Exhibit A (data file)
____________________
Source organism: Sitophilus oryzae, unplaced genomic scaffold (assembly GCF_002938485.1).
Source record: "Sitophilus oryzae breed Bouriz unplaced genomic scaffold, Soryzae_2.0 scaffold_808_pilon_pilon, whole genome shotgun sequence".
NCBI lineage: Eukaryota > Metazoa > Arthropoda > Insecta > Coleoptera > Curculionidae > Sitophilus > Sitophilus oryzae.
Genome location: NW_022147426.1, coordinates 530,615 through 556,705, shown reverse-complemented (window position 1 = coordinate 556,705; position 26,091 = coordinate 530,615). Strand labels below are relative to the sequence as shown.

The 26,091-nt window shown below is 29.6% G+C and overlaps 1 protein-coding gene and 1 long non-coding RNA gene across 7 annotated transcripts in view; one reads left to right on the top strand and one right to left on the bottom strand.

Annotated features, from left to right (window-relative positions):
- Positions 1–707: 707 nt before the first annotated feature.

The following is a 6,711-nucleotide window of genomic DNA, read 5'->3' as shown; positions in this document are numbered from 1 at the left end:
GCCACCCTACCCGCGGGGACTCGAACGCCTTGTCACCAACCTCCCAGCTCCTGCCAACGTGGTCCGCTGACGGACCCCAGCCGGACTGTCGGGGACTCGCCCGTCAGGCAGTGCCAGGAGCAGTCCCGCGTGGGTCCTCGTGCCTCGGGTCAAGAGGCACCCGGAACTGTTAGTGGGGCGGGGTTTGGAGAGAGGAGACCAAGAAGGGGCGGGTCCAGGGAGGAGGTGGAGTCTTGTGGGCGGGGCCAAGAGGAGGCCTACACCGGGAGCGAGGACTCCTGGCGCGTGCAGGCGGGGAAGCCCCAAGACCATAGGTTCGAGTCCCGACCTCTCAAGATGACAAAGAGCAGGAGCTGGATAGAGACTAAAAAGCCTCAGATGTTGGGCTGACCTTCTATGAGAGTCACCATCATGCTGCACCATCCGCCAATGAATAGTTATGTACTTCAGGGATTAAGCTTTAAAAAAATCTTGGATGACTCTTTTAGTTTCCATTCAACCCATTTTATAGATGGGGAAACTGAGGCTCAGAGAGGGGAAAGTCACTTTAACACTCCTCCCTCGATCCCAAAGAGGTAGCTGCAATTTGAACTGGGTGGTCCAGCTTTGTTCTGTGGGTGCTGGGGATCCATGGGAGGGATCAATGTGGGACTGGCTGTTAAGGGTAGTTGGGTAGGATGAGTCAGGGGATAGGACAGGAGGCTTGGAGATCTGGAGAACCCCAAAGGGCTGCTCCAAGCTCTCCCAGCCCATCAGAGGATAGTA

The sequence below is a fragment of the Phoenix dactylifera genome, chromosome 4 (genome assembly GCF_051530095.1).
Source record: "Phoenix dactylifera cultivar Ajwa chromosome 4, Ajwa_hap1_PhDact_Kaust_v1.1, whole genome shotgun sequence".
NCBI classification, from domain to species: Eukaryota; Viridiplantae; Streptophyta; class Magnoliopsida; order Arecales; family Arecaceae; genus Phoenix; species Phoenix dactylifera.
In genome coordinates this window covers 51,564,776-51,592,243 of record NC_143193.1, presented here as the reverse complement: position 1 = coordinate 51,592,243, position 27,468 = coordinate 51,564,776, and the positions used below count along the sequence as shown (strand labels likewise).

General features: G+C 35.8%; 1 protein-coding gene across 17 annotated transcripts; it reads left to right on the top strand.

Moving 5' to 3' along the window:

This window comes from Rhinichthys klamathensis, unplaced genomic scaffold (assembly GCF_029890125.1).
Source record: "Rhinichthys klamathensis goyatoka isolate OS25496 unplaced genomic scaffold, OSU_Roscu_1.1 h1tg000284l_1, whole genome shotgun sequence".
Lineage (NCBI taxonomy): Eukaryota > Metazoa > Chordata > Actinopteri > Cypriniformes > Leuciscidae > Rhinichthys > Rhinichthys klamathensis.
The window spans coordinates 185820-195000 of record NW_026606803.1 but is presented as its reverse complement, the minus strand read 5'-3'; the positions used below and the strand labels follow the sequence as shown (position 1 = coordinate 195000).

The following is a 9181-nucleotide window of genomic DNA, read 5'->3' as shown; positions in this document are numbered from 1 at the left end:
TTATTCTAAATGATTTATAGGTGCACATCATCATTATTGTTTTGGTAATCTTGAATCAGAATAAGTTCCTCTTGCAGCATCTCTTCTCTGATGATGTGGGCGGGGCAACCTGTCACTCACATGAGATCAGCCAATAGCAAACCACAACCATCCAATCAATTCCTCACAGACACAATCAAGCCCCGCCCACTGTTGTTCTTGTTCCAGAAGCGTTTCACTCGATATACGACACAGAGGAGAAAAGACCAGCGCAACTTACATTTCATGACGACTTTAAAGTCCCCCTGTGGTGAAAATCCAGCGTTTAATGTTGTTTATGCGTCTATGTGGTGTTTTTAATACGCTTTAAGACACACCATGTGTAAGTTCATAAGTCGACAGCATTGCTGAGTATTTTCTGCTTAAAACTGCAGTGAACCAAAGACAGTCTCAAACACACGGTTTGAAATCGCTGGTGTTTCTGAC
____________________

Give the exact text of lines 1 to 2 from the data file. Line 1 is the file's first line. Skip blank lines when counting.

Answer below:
Source organism: Sitophilus oryzae, unplaced genomic scaffold (assembly GCF_002938485.1).
Source record: "Sitophilus oryzae breed Bouriz unplaced genomic scaffold, Soryzae_2.0 scaffold_808_pilon_pilon, whole genome shotgun sequence".